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Thursday, January 26, 2012

Parts of Canadian Housing Over Valued: Mark Carney

The Bank of Canada is joining the chorus of voices that are saying some markets in Canada are overvalued, and possibly in danger of correction.

In an interview broadcast on CTV over the weekend, Mark Carney weighed on the danger of overheating markets, and touched on the possibility of government intervention.
In the interview, Carney said that he believes that measures taken to date to tighten the mortgage market have been effective, and at this point in time more is not necessary. However, with the continued existence of low interest rates, the possibility of an asset bubble in some vulnerable centres, with home equity possibly over leveraged does exist- and does cause some concern.

Carney is not ruling out intervention, but said that they were very much adopting a “wait and see” policy. Last week Jim Flaherty told reporters that, while there is potential concern still existing in the Canadian property market, and while the government is certainly keeping a close eye on the situation, intervention at this point in time is likely not necessary.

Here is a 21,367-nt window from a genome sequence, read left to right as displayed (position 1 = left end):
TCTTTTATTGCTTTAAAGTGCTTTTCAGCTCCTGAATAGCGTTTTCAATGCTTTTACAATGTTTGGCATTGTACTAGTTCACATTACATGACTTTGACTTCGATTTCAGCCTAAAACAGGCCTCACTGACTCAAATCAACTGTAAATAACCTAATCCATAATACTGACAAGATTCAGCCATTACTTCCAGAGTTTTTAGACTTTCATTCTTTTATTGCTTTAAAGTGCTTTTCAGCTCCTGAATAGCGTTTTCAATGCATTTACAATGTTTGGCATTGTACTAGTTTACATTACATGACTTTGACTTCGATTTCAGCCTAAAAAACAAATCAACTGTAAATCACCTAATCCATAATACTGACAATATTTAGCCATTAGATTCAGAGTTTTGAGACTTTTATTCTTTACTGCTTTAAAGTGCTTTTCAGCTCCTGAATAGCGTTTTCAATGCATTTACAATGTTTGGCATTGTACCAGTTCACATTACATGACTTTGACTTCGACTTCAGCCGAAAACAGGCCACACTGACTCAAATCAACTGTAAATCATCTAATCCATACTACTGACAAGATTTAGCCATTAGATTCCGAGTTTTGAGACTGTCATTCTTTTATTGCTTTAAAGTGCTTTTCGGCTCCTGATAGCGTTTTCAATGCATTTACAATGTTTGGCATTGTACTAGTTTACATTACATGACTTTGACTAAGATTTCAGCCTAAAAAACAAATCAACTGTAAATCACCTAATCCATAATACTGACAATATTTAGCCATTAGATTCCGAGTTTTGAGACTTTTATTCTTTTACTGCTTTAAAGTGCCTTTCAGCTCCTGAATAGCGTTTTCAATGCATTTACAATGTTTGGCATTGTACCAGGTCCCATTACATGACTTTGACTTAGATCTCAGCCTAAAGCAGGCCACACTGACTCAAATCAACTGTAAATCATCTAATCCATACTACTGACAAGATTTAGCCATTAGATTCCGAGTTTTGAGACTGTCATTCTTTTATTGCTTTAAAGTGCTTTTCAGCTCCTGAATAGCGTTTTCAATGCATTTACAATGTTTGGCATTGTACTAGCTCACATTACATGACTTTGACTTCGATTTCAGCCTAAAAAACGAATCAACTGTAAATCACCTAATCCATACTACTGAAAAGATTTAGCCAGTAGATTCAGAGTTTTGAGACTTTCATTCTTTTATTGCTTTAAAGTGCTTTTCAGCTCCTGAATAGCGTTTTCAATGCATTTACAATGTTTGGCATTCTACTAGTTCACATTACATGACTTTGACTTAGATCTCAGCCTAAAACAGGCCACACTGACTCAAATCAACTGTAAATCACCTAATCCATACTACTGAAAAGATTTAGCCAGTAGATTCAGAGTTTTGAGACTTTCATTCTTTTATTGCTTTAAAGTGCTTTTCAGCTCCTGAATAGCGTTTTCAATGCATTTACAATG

Many have predicted that 2012 will see a cooling in the housing market, despite a continuation of low interest rates.  Threats from a dragging economy, recessionary trouble in Europe and fears over employment will cause the market that has been robust to moderate.

Those analysts that have predicted market moderation are largely feeling that overvalued markets will not crash necessarily, but will land softly, and that market values will drift down gradually due to market fundamentals that exist already.

Some do feel that the market will continue to shine this year. Royal LePage predicts that the market will continue to climb in 2012 and that a gradual market slowdown will not even appear until 2013, which is when most put the next rate hike at.

In his CTV interview, Carney commented on the fragility of the export relationship with the US, and that Canadian exporters should seek out alternative partners, as trouble continues to brew in the US.